Romanian gymnast Nadia Comaneci redefined perfection on this day in history, July 18, 1976, when she scored the first-ever perfect 10 in Olympic gymnastics history.
Competing on the uneven bars apparatus during the compulsory portion of the team event of the women’s artistic gymnastics competition, Comaneci made history in less than 30 seconds.
“Chris, this could be the highlight of the compulsory event. She is one of the technically strongest, best gymnasts that I’ve ever seen,” said former Olympic gymnast Cathy Rigby to fellow commentator Chris Schenkel during the American television broadcast of the event.
At the time, the team competition consisted of a “compulsory” and “optional” round for each apparatus; the compulsory round consisted of set choreography that was performed by each gymnast. The compulsory round was done away with starting with the 2000 Summer Olympics.
Throughout Comaneci’s routine, Rigby can be heard praising the 14-year-old gymnast’s skill.
“Gorgeous routine, beautiful, and the crowd loves it,” exclaimed Rigby following Comaeci’s dismount.
The judges gave Comaneci’s routine a 10, the first-ever awarded in Olympic competition.
The perfect 10 was so unprecedented that even the electronic scoreboard was not able to properly display the score.
Comaneci’s 10 was displayed as a 1.00 — as there were only three display digits.
Romania would go on to win the silver medal in the team event, placing behind the gymnastics powerhouse Soviet Union. (The Soviet Union won the women’s artistic gymnastics team event in each of the nine Olympic Games they participated in, notes the Olympics website.)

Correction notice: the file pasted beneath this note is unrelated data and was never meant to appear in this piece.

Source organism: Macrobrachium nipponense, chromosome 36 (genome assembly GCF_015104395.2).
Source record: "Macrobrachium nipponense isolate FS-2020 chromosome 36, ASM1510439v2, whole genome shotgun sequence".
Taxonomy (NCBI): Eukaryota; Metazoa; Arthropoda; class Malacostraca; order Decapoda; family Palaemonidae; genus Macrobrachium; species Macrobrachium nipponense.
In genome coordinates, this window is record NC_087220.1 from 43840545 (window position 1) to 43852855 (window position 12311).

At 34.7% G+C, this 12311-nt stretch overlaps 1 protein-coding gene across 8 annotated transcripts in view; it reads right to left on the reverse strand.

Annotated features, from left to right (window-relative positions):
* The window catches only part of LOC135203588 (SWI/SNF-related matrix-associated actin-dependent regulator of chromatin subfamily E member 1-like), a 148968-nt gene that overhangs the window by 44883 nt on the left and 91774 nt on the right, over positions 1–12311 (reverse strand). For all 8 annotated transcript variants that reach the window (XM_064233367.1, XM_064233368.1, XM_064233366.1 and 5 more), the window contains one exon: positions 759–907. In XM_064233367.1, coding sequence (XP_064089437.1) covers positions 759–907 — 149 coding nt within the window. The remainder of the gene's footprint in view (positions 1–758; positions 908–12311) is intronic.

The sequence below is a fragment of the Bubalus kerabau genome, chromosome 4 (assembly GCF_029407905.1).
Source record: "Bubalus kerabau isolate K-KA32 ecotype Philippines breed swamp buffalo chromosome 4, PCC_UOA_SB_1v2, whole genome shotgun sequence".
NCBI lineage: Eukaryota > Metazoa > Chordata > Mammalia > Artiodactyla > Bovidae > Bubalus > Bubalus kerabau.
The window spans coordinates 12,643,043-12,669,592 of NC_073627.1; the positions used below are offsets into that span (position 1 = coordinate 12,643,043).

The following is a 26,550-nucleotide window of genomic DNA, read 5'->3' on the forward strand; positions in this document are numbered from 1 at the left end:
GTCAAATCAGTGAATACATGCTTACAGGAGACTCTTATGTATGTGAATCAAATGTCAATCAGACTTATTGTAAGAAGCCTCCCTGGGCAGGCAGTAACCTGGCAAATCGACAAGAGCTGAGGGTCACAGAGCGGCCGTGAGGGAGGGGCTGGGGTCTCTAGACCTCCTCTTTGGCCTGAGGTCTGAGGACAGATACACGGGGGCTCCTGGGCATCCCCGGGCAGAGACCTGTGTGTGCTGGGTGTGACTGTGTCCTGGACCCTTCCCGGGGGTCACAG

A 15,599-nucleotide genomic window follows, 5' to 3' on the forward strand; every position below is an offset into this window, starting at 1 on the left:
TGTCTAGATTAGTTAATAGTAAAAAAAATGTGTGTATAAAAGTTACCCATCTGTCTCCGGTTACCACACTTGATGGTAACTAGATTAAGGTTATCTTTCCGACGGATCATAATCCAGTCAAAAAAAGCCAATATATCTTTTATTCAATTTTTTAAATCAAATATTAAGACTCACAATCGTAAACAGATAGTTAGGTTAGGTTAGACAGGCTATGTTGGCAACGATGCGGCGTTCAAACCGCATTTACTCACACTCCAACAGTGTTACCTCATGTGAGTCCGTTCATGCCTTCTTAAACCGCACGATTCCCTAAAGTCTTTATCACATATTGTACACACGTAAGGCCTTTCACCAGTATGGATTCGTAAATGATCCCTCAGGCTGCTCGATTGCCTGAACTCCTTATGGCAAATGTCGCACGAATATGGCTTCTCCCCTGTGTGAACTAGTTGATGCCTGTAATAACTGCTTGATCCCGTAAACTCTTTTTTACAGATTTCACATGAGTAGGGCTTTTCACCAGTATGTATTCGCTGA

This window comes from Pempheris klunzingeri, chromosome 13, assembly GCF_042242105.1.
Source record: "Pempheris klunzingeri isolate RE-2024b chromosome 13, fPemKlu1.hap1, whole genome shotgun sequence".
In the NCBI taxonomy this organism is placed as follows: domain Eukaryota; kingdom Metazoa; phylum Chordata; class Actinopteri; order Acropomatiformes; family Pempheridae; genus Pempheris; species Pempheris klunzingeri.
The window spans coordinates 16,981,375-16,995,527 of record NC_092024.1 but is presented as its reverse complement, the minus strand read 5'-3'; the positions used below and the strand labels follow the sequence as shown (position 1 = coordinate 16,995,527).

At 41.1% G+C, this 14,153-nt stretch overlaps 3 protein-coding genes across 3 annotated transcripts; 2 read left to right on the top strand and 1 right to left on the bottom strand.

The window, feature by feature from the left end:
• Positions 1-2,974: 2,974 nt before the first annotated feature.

Comaneci would go on to repeat perfection six more times at the 1976 games, scoring perfect 10s on the balance beam in the team optional event, all-around final, and individual apparatus final, and on the uneven bars in the team optional event, the all-around final, and individual apparatus final.
Additionally, Comaneci would take home a bronze medal in the floor exercise.
She placed fourth in the vault individual apparatus final, according to her profile on the Olympics website.
Soviet gymnast Nellie Kim also scored a perfect 10 in the 1976 games: Kim’s vault in the all-around final and floor routine in the individual apparatus final were both deemed perfect by the judges in Montreal.
Like Comaneci, Kim also won three gold medals in Montreal.
She won the team, floor exercise, and was second to Comaneci in the individual all-around.
Comaneci would appear in the 1980 Moscow Olympics, winning an additional two gold medals on the balance beam and floor exercise.
She tied for second in the individual all-around final with East German gymnast Maxi Gnauck, and Romania won silver in the team competition.
Following the 1980 Olympics, Comaneci retired from competitive gymnastics.
She defected to the United States in 1989, said the Olympics website, eight years after her coaches Bela and Marta Karolyi did so while on tour with her in the United States.
She married American gymnast Bart Conner in 1996, states the website for the couple.
The two operate the Bart Conner Gymnastics Academy in Oklahoma.
None of Comaneci’s achievements in the 1976 Olympics could be replicated today.
In addition to the elimination of the compulsory competition, Comaneci — at age 14 — would have been too young to compete in the Olympics had they occurred in the 21st century.
In 1997, the International Gymnastics Federation ruled that gymnasts must be turning 16 in the year of competition in order to compete in the Olympics, says the group’s website.
Further, the gymnastics scoring system was completely overhauled after the 2004 Olympic Games, which saw numerous controversies related to scoring.
Now, elite gymnasts are given a specific difficulty score for each routine, and are scored on their execution of the routine out of 10.
These two numbers are then combined for the final score.
The 10-point system is still used in other levels of gymnastics competition, including the NCAA and Junior Olympics.